39
soVeryTired 6 hours ago 0 replies      
I honestly don't notice the difference between chrome and firefox. What do I want my browser to do? Block ads and stay out of my way. Both browsers do that just fine.
40
bryanlarsen 5 hours ago 1 reply      
Pretty much everybody I know using Android has switched to Firefox so that they can use plugins, primarily ad blockers.
41
tbrock 6 hours ago 2 replies      
I'm glad we are finally coming to terms with the fact that Firefox has been a second tier browser since Chrome was released.

Everyone has love and good will for Mozilla and Firefox because Firefox showed the world what a browser and the web could be if designed correctly to some open standard.

However, the developer tools, JS performance, and overall browser tech have languished. So while we all are cheering for them to catch up, we do it sadly from a Chrome. Debugging a modern SPA on Firefox is painful.

What should have been an "oh crap, we need to up our game" moment for them was a whoosh just like the iPhone reveal was for Balmer.

42
niftich 6 hours ago 0 replies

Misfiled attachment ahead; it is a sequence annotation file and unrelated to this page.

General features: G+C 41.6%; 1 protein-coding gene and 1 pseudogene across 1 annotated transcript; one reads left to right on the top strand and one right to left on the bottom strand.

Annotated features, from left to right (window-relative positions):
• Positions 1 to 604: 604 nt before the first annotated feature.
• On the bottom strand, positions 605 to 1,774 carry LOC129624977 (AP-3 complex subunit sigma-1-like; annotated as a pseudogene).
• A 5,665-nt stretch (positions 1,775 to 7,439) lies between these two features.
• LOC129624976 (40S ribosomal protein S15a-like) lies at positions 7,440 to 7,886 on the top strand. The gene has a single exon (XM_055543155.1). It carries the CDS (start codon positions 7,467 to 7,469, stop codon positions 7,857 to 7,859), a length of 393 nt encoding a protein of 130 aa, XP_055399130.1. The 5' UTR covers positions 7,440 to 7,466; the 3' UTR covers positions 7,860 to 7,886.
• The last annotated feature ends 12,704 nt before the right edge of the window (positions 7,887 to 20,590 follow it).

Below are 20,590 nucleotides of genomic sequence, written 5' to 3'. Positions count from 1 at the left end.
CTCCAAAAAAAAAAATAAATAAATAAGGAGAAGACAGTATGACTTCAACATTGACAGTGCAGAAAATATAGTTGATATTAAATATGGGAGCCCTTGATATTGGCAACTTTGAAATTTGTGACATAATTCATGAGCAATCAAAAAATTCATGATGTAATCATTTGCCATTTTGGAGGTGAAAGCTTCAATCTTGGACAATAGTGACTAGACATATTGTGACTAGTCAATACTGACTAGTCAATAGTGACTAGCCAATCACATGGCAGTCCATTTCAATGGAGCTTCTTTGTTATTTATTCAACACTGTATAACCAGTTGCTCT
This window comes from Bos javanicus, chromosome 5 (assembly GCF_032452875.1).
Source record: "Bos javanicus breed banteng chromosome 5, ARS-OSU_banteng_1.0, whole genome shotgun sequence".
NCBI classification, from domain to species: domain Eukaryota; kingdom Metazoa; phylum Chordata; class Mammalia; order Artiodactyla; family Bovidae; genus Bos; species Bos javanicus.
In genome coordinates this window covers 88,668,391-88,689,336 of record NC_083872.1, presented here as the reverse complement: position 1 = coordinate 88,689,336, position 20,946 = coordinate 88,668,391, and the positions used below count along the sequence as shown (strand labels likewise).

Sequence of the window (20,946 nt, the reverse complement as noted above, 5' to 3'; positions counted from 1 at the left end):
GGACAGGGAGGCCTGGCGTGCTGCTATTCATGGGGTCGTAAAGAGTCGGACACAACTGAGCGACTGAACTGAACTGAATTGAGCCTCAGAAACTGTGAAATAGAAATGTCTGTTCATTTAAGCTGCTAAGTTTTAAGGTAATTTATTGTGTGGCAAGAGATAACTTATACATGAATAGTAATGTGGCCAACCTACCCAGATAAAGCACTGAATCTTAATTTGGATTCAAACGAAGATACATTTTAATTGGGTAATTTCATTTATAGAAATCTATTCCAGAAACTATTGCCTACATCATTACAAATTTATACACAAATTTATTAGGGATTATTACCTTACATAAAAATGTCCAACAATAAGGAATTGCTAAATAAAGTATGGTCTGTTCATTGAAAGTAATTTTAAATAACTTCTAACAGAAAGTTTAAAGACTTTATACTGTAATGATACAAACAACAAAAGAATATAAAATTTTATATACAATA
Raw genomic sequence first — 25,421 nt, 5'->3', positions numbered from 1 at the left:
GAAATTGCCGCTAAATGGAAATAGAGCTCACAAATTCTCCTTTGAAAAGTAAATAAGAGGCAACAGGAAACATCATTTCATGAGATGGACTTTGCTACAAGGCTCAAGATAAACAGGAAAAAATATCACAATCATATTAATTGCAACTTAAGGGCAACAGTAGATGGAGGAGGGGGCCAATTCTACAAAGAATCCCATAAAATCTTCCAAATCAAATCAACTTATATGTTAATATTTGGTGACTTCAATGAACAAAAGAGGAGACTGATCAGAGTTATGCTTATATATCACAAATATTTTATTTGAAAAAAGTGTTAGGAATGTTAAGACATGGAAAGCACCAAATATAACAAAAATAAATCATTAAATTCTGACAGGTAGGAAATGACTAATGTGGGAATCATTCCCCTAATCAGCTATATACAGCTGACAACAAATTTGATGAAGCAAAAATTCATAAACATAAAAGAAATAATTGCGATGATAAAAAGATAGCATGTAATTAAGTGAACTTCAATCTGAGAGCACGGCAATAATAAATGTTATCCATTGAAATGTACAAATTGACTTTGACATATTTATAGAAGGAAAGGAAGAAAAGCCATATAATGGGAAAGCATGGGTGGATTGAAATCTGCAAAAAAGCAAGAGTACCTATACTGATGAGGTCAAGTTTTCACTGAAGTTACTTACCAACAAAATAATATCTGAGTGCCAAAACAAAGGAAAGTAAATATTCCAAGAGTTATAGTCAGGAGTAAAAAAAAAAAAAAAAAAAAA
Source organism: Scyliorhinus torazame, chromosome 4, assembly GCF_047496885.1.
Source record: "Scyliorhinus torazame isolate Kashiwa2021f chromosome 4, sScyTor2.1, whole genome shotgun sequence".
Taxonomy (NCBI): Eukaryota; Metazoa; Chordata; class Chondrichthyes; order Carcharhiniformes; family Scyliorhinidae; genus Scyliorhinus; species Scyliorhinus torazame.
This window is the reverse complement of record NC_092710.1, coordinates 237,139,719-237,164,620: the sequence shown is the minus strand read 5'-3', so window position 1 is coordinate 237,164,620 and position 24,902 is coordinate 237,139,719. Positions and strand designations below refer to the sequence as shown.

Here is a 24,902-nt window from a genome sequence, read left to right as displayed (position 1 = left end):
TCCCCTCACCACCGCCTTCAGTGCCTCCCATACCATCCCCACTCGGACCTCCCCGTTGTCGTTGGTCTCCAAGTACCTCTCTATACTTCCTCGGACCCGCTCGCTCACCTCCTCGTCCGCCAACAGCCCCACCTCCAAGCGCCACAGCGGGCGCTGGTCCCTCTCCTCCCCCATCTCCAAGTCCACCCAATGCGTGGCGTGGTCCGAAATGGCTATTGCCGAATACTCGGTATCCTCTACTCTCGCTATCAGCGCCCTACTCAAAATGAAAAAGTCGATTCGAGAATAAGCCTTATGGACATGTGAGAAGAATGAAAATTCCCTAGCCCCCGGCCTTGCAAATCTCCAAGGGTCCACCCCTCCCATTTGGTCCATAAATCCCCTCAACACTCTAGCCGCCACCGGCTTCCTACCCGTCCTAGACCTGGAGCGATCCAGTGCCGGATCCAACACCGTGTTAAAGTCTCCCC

Despite failing at execution (let's run gobs of JS on barebones, circa ~2008-equivalent hardware), the Firefox OS project brought light to the problem that a mobile OS increasingly a portal to the Web and a parallel set of proprietary services. Both the Free Software Foundation [1] and the EFF [2] consider mobile OS as a crucial frontier.

It's little comfort for desktop-users to be able to dodge Google's browser logged into Google's services and serving Google ads, or Microsoft's browser on Microsoft's OS-and-apps-as-a-Service which surfaces Microsoft ads, when one can only meaningfully avoid it on mobile by switching to the premium devices offered by Apple, who runs an equivalent walled ecosystem, with the sole exception of not monetizing your browsing habits and content.

That being said, it's a hard problem, and if Firefox the Desktop Browser sinks into irrelevance the battle will be completely lost.

On the desktop, Firefox faces mounting challenges from having to appeal to distinct demographics [3][4] who have conflicting needs and wants, and having to simultaneously compete and cooperate [5][6][7][8] with Google, an entity that uses its position in controlling both the client and the server to rapidly further its goals and advance the Web in a way that promotes their interest [9][10][11][12][13].